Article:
While most people identified as former DHS employees distanced themselves from the Oath Keepers when reached, an exception was Mark Powell, 64. In Oath Keepers data he was identified as a former Border Patrol agent, but the Mississippi native said he was actually a military veteran. He said he still strongly supports Rhodes and the Oath Keepers.
“I don’t believe he had [anything] to do with that in the Capitol,” said Powell. “He was trying to keep everything peaceful, but he was also trying to collect information on what the government was doing during this.”
Reporters reached out to more than a dozen of the 21 members who had self-identified as being on active duty at the time they signed up with the Oath Keepers. Only one, Border Patrol supervisory agent Matthew Whittaker, returned a call or email.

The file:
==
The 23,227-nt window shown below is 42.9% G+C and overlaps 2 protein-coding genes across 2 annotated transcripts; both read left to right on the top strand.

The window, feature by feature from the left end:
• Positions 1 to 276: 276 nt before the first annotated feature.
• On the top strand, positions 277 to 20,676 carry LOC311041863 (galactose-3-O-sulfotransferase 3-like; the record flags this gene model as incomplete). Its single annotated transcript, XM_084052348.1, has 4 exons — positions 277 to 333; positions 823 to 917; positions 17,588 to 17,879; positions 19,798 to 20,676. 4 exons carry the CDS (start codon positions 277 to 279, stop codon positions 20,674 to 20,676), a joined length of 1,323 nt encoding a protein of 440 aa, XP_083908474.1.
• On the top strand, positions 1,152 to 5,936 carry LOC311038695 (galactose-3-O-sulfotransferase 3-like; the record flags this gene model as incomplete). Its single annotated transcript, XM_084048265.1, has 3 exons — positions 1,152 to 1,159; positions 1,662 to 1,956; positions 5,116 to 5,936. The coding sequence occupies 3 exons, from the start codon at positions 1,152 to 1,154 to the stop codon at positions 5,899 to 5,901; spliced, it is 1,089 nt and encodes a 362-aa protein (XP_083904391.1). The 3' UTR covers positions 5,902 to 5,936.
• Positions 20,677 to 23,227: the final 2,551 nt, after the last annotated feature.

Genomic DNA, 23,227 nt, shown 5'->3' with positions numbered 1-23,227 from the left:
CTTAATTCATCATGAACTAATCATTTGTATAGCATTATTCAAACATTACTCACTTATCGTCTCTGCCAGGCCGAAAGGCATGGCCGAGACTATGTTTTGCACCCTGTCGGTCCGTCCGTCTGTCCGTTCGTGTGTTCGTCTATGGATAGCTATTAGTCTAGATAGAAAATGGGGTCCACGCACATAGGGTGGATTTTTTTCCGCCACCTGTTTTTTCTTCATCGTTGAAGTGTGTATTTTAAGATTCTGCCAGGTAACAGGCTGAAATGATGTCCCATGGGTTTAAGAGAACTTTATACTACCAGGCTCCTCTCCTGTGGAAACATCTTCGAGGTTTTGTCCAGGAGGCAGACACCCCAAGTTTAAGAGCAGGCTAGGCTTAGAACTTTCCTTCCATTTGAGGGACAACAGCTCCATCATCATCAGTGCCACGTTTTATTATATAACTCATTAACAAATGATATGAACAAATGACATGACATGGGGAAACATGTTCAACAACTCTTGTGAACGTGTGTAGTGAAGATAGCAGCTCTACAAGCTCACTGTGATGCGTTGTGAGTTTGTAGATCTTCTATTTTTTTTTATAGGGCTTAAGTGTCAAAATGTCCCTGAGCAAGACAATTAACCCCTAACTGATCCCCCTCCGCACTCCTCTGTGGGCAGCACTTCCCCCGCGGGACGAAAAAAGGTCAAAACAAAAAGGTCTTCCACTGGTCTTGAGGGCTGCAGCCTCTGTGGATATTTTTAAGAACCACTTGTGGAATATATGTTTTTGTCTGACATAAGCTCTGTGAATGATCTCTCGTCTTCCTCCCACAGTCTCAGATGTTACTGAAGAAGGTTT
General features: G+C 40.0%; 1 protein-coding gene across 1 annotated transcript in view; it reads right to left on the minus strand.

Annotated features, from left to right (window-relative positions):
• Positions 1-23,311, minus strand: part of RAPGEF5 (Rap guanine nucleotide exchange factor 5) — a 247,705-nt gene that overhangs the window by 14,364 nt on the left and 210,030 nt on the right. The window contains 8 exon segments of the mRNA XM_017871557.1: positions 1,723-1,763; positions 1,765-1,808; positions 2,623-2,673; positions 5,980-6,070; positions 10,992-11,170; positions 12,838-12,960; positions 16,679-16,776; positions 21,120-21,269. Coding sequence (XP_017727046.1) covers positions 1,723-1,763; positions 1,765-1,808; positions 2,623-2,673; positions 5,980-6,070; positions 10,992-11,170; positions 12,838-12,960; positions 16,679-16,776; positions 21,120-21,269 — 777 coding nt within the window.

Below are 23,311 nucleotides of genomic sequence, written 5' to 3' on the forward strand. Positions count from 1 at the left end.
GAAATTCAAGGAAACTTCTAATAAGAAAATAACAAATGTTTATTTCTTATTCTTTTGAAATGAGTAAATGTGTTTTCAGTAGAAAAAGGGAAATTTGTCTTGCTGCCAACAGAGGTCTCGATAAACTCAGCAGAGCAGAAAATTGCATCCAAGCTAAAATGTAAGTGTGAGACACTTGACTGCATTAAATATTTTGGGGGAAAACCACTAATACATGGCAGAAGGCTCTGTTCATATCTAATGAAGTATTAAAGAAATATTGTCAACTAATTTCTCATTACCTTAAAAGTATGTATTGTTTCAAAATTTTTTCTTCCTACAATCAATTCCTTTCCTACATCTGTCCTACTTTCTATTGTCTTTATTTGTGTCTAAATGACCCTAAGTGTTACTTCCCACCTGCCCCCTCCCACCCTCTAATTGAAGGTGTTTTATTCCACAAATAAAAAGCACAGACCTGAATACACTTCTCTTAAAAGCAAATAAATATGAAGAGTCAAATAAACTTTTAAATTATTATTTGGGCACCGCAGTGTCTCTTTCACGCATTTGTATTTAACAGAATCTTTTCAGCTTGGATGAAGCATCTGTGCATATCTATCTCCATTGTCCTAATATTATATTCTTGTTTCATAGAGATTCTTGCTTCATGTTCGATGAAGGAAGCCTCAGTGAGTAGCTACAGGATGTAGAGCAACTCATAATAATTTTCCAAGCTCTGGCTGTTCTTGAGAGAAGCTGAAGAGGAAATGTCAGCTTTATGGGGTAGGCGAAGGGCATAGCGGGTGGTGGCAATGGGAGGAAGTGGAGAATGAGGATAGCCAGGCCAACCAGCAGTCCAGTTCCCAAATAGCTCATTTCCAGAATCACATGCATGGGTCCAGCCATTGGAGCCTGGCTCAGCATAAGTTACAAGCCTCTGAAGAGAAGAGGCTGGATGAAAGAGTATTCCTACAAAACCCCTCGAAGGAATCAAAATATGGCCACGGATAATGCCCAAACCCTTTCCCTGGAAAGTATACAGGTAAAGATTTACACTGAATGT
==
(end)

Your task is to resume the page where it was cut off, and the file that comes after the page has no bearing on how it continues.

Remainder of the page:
“I retired in 2014, views have not changed,” he wrote in an email, declining to respond to further questions. The membership roster showed he joined in April 2013.
The roster contains comments made by members about their motivation for joining the group. “Most Border Patrol Agents are Oath keepers, we just haven’t signed up yet,” wrote one, who declined to comment when reached by reporters. “We are serious 2nd amendment guys, who love the constitution.”
Another, who identified himself as working for DHS, wrote: “I may not be military but I am a patriot an i love my country. I dont want my 2 ½ yr. Old son to have to grow up in a communist country.”